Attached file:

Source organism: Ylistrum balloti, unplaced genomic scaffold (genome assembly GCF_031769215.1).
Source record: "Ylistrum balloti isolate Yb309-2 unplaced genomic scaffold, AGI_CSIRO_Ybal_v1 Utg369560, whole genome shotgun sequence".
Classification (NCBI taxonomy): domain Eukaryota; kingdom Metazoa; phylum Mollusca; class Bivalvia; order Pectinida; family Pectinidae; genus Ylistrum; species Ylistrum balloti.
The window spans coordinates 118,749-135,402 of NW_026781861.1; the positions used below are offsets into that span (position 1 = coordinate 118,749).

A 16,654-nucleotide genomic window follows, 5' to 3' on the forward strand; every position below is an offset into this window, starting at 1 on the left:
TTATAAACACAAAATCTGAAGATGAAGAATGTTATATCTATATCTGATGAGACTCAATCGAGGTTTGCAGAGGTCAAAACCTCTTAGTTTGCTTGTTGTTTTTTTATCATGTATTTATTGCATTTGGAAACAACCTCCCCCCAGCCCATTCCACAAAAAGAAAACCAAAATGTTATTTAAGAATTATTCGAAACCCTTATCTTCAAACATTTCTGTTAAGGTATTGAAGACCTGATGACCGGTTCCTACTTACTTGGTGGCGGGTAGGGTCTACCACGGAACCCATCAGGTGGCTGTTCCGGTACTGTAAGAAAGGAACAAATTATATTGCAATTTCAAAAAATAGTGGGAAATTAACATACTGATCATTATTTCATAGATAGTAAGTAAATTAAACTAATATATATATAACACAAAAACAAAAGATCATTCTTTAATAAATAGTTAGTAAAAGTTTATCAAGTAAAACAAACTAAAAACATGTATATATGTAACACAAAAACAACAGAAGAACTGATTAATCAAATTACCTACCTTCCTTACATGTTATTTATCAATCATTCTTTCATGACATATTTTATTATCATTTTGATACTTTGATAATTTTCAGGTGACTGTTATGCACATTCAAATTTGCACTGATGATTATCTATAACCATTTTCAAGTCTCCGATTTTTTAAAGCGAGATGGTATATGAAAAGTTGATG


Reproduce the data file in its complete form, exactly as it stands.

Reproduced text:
Source organism: Ylistrum balloti, unplaced genomic scaffold (genome assembly GCF_031769215.1).
Source record: "Ylistrum balloti isolate Yb309-2 unplaced genomic scaffold, AGI_CSIRO_Ybal_v1 Utg369560, whole genome shotgun sequence".
Classification (NCBI taxonomy): domain Eukaryota; kingdom Metazoa; phylum Mollusca; class Bivalvia; order Pectinida; family Pectinidae; genus Ylistrum; species Ylistrum balloti.
The window spans coordinates 118,749-135,402 of NW_026781861.1; the positions used below are offsets into that span (position 1 = coordinate 118,749).

A 16,654-nucleotide genomic window follows, 5' to 3' on the forward strand; every position below is an offset into this window, starting at 1 on the left:
TTATAAACACAAAATCTGAAGATGAAGAATGTTATATCTATATCTGATGAGACTCAATCGAGGTTTGCAGAGGTCAAAACCTCTTAGTTTGCTTGTTGTTTTTTTATCATGTATTTATTGCATTTGGAAACAACCTCCCCCCAGCCCATTCCACAAAAAGAAAACCAAAATGTTATTTAAGAATTATTCGAAACCCTTATCTTCAAACATTTCTGTTAAGGTATTGAAGACCTGATGACCGGTTCCTACTTACTTGGTGGCGGGTAGGGTCTACCACGGAACCCATCAGGTGGCTGTTCCGGTACTGTAAGAAAGGAACAAATTATATTGCAATTTCAAAAAATAGTGGGAAATTAACATACTGATCATTATTTCATAGATAGTAAGTAAATTAAACTAATATATATATAACACAAAAACAAAAGATCATTCTTTAATAAATAGTTAGTAAAAGTTTATCAAGTAAAACAAACTAAAAACATGTATATATGTAACACAAAAACAACAGAAGAACTGATTAATCAAATTACCTACCTTCCTTACATGTTATTTATCAATCATTCTTTCATGACATATTTTATTATCATTTTGATACTTTGATAATTTTCAGGTGACTGTTATGCACATTCAAATTTGCACTGATGATTATCTATAACCATTTTCAAGTCTCCGATTTTTTAAAGCGAGATGGTATATGAAAAGTTGATG